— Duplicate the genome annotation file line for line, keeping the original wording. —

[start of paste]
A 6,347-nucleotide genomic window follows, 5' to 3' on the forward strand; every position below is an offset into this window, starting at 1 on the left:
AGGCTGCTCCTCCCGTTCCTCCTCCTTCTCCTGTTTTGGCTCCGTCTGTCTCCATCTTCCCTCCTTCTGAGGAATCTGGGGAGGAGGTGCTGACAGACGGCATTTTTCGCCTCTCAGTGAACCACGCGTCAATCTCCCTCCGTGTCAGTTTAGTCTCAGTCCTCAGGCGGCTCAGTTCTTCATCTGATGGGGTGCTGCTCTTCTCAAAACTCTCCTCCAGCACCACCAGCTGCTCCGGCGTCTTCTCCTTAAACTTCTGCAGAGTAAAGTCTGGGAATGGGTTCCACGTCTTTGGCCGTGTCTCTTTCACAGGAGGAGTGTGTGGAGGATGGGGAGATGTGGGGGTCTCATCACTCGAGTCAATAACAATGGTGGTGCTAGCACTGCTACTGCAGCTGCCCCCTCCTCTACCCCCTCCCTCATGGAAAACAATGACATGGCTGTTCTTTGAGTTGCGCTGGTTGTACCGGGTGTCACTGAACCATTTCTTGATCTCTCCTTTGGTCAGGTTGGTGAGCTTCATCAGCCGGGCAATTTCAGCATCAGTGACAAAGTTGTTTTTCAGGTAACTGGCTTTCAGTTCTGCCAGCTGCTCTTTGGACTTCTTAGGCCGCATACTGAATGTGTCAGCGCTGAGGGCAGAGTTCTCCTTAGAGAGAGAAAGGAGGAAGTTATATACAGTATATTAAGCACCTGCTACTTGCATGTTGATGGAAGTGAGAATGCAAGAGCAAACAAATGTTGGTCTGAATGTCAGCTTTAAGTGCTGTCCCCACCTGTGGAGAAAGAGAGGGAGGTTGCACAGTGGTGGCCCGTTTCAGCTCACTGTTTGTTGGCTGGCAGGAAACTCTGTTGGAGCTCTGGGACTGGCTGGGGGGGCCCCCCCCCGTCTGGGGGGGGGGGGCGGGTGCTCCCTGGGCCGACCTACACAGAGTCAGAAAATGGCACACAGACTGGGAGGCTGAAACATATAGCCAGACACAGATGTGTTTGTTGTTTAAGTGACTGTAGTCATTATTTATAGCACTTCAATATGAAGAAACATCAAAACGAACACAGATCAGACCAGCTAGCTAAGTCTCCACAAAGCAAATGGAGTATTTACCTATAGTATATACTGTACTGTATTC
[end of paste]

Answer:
A 6,347-nucleotide genomic window follows, 5' to 3' on the forward strand; every position below is an offset into this window, starting at 1 on the left:
AGGCTGCTCCTCCCGTTCCTCCTCCTTCTCCTGTTTTGGCTCCGTCTGTCTCCATCTTCCCTCCTTCTGAGGAATCTGGGGAGGAGGTGCTGACAGACGGCATTTTTCGCCTCTCAGTGAACCACGCGTCAATCTCCCTCCGTGTCAGTTTAGTCTCAGTCCTCAGGCGGCTCAGTTCTTCATCTGATGGGGTGCTGCTCTTCTCAAAACTCTCCTCCAGCACCACCAGCTGCTCCGGCGTCTTCTCCTTAAACTTCTGCAGAGTAAAGTCTGGGAATGGGTTCCACGTCTTTGGCCGTGTCTCTTTCACAGGAGGAGTGTGTGGAGGATGGGGAGATGTGGGGGTCTCATCACTCGAGTCAATAACAATGGTGGTGCTAGCACTGCTACTGCAGCTGCCCCCTCCTCTACCCCCTCCCTCATGGAAAACAATGACATGGCTGTTCTTTGAGTTGCGCTGGTTGTACCGGGTGTCACTGAACCATTTCTTGATCTCTCCTTTGGTCAGGTTGGTGAGCTTCATCAGCCGGGCAATTTCAGCATCAGTGACAAAGTTGTTTTTCAGGTAACTGGCTTTCAGTTCTGCCAGCTGCTCTTTGGACTTCTTAGGCCGCATACTGAATGTGTCAGCGCTGAGGGCAGAGTTCTCCTTAGAGAGAGAAAGGAGGAAGTTATATACAGTATATTAAGCACCTGCTACTTGCATGTTGATGGAAGTGAGAATGCAAGAGCAAACAAATGTTGGTCTGAATGTCAGCTTTAAGTGCTGTCCCCACCTGTGGAGAAAGAGAGGGAGGTTGCACAGTGGTGGCCCGTTTCAGCTCACTGTTTGTTGGCTGGCAGGAAACTCTGTTGGAGCTCTGGGACTGGCTGGGGGGGCCCCCCCCCGTCTGGGGGGGGGGGGCGGGTGCTCCCTGGGCCGACCTACACAGAGTCAGAAAATGGCACACAGACTGGGAGGCTGAAACATATAGCCAGACACAGATGTGTTTGTTGTTTAAGTGACTGTAGTCATTATTTATAGCACTTCAATATGAAGAAACATCAAAACGAACACAGATCAGACCAGCTAGCTAAGTCTCCACAAAGCAAATGGAGTATTTACCTATAGTATATACTGTACTGTATTC